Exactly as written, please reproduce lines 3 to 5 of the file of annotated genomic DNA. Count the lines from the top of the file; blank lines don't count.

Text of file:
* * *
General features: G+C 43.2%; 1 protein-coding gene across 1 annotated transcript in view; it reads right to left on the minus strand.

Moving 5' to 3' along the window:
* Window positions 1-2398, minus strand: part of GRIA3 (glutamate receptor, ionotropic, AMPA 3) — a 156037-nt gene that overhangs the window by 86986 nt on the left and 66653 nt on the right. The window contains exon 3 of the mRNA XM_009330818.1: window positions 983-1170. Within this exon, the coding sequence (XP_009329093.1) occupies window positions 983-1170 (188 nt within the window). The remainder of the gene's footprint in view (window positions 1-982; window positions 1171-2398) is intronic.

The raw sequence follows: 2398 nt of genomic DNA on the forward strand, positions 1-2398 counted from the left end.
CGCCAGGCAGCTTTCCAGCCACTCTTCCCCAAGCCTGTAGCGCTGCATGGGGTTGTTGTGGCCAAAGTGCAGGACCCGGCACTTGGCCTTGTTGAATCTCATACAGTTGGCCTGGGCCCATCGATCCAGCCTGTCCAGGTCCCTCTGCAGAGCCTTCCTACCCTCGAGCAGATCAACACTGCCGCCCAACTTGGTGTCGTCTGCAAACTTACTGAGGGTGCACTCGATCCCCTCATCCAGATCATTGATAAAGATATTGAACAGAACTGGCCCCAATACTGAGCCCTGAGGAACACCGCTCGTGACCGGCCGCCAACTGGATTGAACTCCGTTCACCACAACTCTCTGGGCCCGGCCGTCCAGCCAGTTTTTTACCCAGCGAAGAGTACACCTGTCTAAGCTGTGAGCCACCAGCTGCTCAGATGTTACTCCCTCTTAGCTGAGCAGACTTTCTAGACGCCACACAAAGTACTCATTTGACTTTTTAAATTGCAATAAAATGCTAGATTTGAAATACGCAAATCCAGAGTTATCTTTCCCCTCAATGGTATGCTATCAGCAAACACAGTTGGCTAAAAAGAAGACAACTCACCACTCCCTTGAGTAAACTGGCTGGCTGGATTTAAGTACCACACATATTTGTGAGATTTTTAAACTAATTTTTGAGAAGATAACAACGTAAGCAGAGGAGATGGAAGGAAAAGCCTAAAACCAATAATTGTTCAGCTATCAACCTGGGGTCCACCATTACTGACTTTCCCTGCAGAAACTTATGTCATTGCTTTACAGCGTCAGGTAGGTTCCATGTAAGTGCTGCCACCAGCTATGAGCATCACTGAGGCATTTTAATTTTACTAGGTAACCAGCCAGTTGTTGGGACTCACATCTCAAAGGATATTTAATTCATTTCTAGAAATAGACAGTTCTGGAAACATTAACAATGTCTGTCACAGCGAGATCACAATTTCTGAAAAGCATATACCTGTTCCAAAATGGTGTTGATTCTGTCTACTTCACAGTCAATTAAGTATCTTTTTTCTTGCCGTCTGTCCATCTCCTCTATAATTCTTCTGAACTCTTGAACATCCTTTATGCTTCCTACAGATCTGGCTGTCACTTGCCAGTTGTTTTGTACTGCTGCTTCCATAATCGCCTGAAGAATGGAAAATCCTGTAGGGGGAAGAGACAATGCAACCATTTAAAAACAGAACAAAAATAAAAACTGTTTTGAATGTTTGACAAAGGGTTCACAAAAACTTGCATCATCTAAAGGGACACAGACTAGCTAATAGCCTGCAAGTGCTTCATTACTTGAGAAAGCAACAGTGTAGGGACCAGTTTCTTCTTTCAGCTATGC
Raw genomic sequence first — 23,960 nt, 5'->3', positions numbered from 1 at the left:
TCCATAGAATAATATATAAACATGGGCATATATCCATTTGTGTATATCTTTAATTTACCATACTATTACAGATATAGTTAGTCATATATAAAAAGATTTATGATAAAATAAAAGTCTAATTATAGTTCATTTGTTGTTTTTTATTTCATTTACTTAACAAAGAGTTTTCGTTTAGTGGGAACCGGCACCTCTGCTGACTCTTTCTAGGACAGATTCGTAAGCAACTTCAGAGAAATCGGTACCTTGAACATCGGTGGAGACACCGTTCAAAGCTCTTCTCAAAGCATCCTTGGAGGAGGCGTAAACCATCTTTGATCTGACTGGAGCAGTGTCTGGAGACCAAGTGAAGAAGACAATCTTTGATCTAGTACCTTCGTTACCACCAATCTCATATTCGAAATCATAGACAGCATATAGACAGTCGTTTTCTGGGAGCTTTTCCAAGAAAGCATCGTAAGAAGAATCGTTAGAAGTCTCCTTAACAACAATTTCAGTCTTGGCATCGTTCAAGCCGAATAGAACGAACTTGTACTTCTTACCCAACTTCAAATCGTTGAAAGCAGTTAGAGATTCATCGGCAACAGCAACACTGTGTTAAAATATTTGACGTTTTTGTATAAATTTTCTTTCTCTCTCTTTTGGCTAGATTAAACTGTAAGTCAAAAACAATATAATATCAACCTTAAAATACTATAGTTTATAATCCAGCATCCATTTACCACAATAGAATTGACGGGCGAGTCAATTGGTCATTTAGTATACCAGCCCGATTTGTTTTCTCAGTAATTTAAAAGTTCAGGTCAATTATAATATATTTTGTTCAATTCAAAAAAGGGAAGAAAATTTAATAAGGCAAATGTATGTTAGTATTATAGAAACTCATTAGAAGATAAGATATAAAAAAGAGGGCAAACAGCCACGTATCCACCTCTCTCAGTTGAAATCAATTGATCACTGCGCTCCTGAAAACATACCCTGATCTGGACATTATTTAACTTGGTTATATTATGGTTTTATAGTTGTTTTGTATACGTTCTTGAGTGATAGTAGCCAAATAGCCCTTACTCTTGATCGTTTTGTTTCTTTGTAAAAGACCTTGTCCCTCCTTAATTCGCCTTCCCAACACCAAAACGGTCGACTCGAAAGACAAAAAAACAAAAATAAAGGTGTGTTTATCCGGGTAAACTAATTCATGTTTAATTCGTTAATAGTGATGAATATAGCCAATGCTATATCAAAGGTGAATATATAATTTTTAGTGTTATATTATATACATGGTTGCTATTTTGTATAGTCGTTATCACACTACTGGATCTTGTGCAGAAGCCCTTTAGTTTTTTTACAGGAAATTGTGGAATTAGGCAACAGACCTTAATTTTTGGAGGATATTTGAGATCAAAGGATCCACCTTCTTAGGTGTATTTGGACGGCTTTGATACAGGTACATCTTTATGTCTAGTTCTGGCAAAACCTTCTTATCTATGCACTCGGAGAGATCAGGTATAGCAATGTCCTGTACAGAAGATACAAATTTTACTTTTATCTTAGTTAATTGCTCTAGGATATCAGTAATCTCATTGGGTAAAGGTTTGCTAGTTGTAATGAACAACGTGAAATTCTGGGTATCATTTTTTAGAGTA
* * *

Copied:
* Window positions 1-2398, minus strand: part of GRIA3 (glutamate receptor, ionotropic, AMPA 3) — a 156037-nt gene that overhangs the window by 86986 nt on the left and 66653 nt on the right. The window contains exon 3 of the mRNA XM_009330818.1: window positions 983-1170. Within this exon, the coding sequence (XP_009329093.1) occupies window positions 983-1170 (188 nt within the window). The remainder of the gene's footprint in view (window positions 1-982; window positions 1171-2398) is intronic.

The raw sequence follows: 2398 nt of genomic DNA on the forward strand, positions 1-2398 counted from the left end.
CGCCAGGCAGCTTTCCAGCCACTCTTCCCCAAGCCTGTAGCGCTGCATGGGGTTGTTGTGGCCAAAGTGCAGGACCCGGCACTTGGCCTTGTTGAATCTCATACAGTTGGCCTGGGCCCATCGATCCAGCCTGTCCAGGTCCCTCTGCAGAGCCTTCCTACCCTCGAGCAGATCAACACTGCCGCCCAACTTGGTGTCGTCTGCAAACTTACTGAGGGTGCACTCGATCCCCTCATCCAGATCATTGATAAAGATATTGAACAGAACTGGCCCCAATACTGAGCCCTGAGGAACACCGCTCGTGACCGGCCGCCAACTGGATTGAACTCCGTTCACCACAACTCTCTGGGCCCGGCCGTCCAGCCAGTTTTTTACCCAGCGAAGAGTACACCTGTCTAAGCTGTGAGCCACCAGCTGCTCAGATGTTACTCCCTCTTAGCTGAGCAGACTTTCTAGACGCCACACAAAGTACTCATTTGACTTTTTAAATTGCAATAAAATGCTAGATTTGAAATACGCAAATCCAGAGTTATCTTTCCCCTCAATGGTATGCTATCAGCAAACACAGTTGGCTAAAAAGAAGACAACTCACCACTCCCTTGAGTAAACTGGCTGGCTGGATTTAAGTACCACACATATTTGTGAGATTTTTAAACTAATTTTTGAGAAGATAACAACGTAAGCAGAGGAGATGGAAGGAAAAGCCTAAAACCAATAATTGTTCAGCTATCAACCTGGGGTCCACCATTACTGACTTTCCCTGCAGAAACTTATGTCATTGCTTTACAGCGTCAGGTAGGTTCCATGTAAGTGCTGCCACCAGCTATGAGCATCACTGAGGCATTTTAATTTTACTAGGTAACCAGCCAGTTGTTGGGACTCACATCTCAAAGGATATTTAATTCATTTCTAGAAATAGACAGTTCTGGAAACATTAACAATGTCTGTCACAGCGAGATCACAATTTCTGAAAAGCATATACCTGTTCCAAAATGGTGTTGATTCTGTCTACTTCACAGTCAATTAAGTATCTTTTTTCTTGCCGTCTGTCCATCTCCTCTATAATTCTTCTGAACTCTTGAACATCCTTTATGCTTCCTACAGATCTGGCTGTCACTTGCCAGTTGTTTTGTACTGCTGCTTCCATAATCGCCTGAAGAATGGAAAATCCTGTAGGGGGAAGAGACAATGCAACCATTTAAAAACAGAACAAAAATAAAAACTGTTTTGAATGTTTGACAAAGGGTTCACAAAAACTTGCATCATCTAAAGGGACACAGACTAGCTAATAGCCTGCAAGTGCTTCATTACTTGAGAAAGCAACAGTGTAGGGACCAGTTTCTTCTTTCAGCTATGC